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    You missed my point...It was to keep this argument simple, XY use men, XY use women...We as a society have better things to do and debate than where someone relieves themselfs outside of their homes...Just goes show how fickle we as a society have become......Reference your answer....

  • Catherine Edwards Apr 15, 2016
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    "If you have a XY make up, use the men's bathroom if you have a XX makeup use the women's bathroom keep it simple stupid.."
    But what if you have XXY? It exists.
    What if the person looks like a man with a beard and mustache and they go into the woman's room because they were born a woman. You should look up transgender people on the internet and see what they look like. Try explaining why a "man" is in the bathroom to a little girl. And I'm sure some guy would beat up the "woman" that uses the men's bathroom.

    People come in all types. Statistically the more likely "pervert" in the bathroom is a heterosexual man that preys on little boys.
    It's not that simple.

  • Jeffrey Derry Apr 15, 2016
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    Yawn

  • Tom Williams Apr 15, 2016
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    The all mighty dollars raises it head again....Some business and community leaders....are willing to expose their daughters and granddaughters to this kind of perversion (and it is perversion in it truest form) to make a buck...If you have a XY make up, use the men's bathroom if you have a XX makeup use the women's bathroom keep it simple stupid......All the surgeries or self identifying want-to-be in the world CANNOT change this Chromosomal rule...."nuff said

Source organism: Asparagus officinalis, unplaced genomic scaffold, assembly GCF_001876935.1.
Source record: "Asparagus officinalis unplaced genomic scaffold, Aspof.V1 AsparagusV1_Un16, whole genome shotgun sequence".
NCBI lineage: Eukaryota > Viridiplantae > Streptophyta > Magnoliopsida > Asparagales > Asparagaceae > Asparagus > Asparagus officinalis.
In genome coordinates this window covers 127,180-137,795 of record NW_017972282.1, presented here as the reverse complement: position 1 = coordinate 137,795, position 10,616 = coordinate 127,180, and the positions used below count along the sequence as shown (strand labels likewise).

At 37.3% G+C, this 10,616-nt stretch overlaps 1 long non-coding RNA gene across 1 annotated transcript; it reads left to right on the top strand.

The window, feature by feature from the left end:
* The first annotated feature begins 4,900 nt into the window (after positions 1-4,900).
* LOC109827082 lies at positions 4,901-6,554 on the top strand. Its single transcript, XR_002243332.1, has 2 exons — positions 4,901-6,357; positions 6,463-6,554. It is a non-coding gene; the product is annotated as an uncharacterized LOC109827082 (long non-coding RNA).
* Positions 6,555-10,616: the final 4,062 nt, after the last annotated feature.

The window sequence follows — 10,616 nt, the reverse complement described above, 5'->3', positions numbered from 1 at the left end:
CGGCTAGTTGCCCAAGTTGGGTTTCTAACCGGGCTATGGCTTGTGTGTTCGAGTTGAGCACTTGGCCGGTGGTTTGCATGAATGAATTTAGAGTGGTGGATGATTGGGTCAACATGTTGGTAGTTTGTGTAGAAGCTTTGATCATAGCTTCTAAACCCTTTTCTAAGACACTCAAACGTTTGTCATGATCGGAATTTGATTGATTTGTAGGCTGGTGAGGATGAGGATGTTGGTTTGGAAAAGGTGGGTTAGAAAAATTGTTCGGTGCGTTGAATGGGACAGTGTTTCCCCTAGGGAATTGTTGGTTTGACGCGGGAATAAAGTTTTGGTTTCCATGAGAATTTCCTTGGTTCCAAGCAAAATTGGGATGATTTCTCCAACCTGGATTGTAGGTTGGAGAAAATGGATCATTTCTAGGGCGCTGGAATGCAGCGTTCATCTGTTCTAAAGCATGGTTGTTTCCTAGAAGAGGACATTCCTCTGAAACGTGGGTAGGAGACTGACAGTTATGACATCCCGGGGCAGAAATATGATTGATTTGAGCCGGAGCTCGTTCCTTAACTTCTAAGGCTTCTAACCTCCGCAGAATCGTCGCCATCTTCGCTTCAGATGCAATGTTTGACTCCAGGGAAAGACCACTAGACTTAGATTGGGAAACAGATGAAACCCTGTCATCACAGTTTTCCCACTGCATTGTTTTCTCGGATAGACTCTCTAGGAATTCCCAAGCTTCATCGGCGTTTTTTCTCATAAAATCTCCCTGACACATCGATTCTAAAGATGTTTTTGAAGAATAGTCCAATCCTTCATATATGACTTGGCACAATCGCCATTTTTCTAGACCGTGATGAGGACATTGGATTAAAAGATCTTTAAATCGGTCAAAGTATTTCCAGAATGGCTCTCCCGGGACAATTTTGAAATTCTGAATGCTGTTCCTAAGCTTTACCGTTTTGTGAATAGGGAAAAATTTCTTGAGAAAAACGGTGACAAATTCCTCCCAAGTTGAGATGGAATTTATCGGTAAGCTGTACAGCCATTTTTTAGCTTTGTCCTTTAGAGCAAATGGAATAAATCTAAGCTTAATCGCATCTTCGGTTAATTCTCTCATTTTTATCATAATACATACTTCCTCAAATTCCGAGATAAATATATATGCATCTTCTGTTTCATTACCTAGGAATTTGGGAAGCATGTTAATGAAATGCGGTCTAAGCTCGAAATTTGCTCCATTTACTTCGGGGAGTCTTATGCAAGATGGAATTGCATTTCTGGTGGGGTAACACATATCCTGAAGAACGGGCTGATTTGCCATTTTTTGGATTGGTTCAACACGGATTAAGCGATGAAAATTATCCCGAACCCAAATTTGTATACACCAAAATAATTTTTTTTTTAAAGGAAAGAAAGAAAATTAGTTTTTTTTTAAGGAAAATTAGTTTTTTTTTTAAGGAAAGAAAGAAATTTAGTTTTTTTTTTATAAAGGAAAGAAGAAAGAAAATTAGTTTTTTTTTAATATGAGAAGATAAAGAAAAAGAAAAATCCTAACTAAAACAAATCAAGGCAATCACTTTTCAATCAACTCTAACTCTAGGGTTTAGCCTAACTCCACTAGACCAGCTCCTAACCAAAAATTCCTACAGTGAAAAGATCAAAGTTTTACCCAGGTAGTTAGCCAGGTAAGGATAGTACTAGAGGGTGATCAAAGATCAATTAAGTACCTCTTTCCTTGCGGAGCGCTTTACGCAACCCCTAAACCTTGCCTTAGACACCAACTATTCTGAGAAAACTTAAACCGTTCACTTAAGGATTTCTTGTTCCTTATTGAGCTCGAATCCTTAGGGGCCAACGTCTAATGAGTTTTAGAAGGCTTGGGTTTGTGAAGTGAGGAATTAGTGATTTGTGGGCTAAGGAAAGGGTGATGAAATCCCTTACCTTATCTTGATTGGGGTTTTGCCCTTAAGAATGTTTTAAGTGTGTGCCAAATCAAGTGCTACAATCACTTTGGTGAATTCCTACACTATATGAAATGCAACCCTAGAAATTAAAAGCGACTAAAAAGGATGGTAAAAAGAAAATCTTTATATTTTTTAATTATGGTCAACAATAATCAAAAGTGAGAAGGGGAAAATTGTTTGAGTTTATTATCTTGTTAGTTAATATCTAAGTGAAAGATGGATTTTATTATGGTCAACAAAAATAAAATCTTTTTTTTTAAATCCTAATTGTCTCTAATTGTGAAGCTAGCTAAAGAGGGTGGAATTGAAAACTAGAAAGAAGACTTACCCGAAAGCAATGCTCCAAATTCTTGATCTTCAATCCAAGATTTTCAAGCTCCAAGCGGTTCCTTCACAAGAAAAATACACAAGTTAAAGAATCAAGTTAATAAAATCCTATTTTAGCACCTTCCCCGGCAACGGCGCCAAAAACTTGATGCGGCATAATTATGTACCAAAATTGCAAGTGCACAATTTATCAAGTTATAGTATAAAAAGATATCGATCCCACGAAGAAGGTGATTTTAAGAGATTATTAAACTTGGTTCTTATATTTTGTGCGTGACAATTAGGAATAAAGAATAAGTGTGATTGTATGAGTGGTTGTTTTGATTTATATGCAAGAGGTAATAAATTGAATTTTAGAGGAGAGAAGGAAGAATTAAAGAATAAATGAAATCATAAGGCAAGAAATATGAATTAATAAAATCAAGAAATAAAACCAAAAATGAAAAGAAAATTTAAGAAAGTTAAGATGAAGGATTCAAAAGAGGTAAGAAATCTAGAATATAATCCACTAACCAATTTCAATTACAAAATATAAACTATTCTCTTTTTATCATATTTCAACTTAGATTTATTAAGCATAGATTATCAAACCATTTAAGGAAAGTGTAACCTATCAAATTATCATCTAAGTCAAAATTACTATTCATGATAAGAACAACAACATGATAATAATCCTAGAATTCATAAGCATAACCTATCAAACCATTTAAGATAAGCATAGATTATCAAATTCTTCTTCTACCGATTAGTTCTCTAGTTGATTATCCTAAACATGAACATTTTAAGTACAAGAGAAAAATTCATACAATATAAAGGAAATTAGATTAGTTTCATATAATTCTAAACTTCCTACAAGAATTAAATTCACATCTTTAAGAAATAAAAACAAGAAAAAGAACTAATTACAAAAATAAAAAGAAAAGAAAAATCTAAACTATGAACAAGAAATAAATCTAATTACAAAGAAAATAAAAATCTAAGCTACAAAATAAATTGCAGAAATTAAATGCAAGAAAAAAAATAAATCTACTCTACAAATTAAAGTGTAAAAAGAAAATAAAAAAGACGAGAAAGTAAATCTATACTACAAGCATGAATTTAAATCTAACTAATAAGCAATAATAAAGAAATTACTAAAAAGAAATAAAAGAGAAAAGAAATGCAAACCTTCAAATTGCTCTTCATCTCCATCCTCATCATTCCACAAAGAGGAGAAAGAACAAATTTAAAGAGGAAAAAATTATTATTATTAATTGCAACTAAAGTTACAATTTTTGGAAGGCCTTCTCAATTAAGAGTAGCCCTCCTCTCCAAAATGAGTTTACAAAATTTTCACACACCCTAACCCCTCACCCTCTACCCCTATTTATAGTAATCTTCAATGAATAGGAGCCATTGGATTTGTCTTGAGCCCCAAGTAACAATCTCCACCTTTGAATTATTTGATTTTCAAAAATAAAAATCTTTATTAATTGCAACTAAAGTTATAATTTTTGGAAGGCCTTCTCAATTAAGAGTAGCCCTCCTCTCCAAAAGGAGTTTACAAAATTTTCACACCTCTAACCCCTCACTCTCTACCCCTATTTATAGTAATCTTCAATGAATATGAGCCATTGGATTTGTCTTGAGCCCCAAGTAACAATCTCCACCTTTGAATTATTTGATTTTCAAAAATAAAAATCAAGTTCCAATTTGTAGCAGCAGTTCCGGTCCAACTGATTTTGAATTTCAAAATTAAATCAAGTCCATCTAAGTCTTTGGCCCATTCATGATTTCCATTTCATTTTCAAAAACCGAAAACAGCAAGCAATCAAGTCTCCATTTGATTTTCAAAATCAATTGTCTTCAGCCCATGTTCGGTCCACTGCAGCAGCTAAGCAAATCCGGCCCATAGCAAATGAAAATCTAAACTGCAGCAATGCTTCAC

• Russell Chapman Apr 15, 2016
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    Here I your list:
    Karen Appleton, Senior Vice President, Box
    Brandee Barker, Cofounder, The Pramana Collective
    Marc Benioff, CEO, Salesforce
    Chip Bergh, President and CEO, Levi Strauss & Co.
    Michael Birch, Founder, Blab
    Ed Black, President and CEO, Computer & Communications Industry Association Nathan Blecharczyk, Cofounder and CTO, Airbnb Steven R. Boal, CEO, Quotient Technology Inc. Lorna Borenstein, CEO, Grokker Brad Brinegar, Chairman and CEO, McKinney Lloyd Carney, CEO, Brocade Communications Systems, Inc. Brian Chesky, CEO, Airbnb Ron Conway, Founder and Co-Managing Partner, SV Angel Tim Cook, CEO, Apple Dean Debnam, Chairman and CEO, Workplace Options Jack Dorsey, CEO, Square and Twitter David Ebersman, Cofounder and CEO, Lyra Health Jared Fliesler, General Partner, Matrix Partners Joe Gebbia, Cofounder and Chief Product Officer, Airbnb Jason Goldberg, CEO, Pepo Alan King, President and COO, Workplace Options Kristen Koh Goldstein, CEO, BackOps Mitchell Go

  • Chance Loria Apr 15, 2016
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    OK ... You named one in our entire area although none on Centennial Campus. And I'm sure as CEO your one has their own private bathroom. Next ...